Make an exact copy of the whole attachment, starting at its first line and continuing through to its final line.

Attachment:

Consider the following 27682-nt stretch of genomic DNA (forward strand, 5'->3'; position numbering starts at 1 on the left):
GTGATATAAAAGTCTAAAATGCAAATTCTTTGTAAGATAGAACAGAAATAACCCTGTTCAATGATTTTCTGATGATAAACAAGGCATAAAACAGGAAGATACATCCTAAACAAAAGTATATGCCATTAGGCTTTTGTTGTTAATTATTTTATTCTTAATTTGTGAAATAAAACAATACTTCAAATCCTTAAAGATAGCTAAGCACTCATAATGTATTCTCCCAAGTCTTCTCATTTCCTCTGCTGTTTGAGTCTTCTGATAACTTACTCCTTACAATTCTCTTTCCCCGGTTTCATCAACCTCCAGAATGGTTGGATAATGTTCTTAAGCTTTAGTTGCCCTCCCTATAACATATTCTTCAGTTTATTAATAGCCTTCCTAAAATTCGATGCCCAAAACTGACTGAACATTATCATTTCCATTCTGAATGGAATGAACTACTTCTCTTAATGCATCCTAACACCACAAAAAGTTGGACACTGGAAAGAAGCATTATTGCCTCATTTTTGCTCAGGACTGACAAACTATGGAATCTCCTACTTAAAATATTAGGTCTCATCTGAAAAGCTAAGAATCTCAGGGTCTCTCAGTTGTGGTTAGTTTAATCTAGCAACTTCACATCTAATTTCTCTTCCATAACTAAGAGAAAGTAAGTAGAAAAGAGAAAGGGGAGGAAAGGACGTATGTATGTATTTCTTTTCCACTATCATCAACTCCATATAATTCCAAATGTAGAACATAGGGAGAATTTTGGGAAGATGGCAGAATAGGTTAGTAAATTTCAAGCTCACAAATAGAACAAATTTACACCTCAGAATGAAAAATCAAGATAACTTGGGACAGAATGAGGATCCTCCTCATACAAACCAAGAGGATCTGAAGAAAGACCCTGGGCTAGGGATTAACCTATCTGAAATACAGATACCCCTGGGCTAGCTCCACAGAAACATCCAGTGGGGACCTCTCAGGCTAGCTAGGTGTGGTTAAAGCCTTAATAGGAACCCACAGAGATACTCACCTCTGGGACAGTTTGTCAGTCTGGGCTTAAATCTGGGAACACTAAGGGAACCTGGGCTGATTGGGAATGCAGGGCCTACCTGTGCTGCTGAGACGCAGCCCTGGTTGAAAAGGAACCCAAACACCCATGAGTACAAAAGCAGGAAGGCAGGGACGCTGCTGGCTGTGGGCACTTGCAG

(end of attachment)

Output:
Consider the following 27682-nt stretch of genomic DNA (forward strand, 5'->3'; position numbering starts at 1 on the left):
GTGATATAAAAGTCTAAAATGCAAATTCTTTGTAAGATAGAACAGAAATAACCCTGTTCAATGATTTTCTGATGATAAACAAGGCATAAAACAGGAAGATACATCCTAAACAAAAGTATATGCCATTAGGCTTTTGTTGTTAATTATTTTATTCTTAATTTGTGAAATAAAACAATACTTCAAATCCTTAAAGATAGCTAAGCACTCATAATGTATTCTCCCAAGTCTTCTCATTTCCTCTGCTGTTTGAGTCTTCTGATAACTTACTCCTTACAATTCTCTTTCCCCGGTTTCATCAACCTCCAGAATGGTTGGATAATGTTCTTAAGCTTTAGTTGCCCTCCCTATAACATATTCTTCAGTTTATTAATAGCCTTCCTAAAATTCGATGCCCAAAACTGACTGAACATTATCATTTCCATTCTGAATGGAATGAACTACTTCTCTTAATGCATCCTAACACCACAAAAAGTTGGACACTGGAAAGAAGCATTATTGCCTCATTTTTGCTCAGGACTGACAAACTATGGAATCTCCTACTTAAAATATTAGGTCTCATCTGAAAAGCTAAGAATCTCAGGGTCTCTCAGTTGTGGTTAGTTTAATCTAGCAACTTCACATCTAATTTCTCTTCCATAACTAAGAGAAAGTAAGTAGAAAAGAGAAAGGGGAGGAAAGGACGTATGTATGTATTTCTTTTCCACTATCATCAACTCCATATAATTCCAAATGTAGAACATAGGGAGAATTTTGGGAAGATGGCAGAATAGGTTAGTAAATTTCAAGCTCACAAATAGAACAAATTTACACCTCAGAATGAAAAATCAAGATAACTTGGGACAGAATGAGGATCCTCCTCATACAAACCAAGAGGATCTGAAGAAAGACCCTGGGCTAGGGATTAACCTATCTGAAATACAGATACCCCTGGGCTAGCTCCACAGAAACATCCAGTGGGGACCTCTCAGGCTAGCTAGGTGTGGTTAAAGCCTTAATAGGAACCCACAGAGATACTCACCTCTGGGACAGTTTGTCAGTCTGGGCTTAAATCTGGGAACACTAAGGGAACCTGGGCTGATTGGGAATGCAGGGCCTACCTGTGCTGCTGAGACGCAGCCCTGGTTGAAAAGGAACCCAAACACCCATGAGTACAAAAGCAGGAAGGCAGGGACGCTGCTGGCTGTGGGCACTTGCAG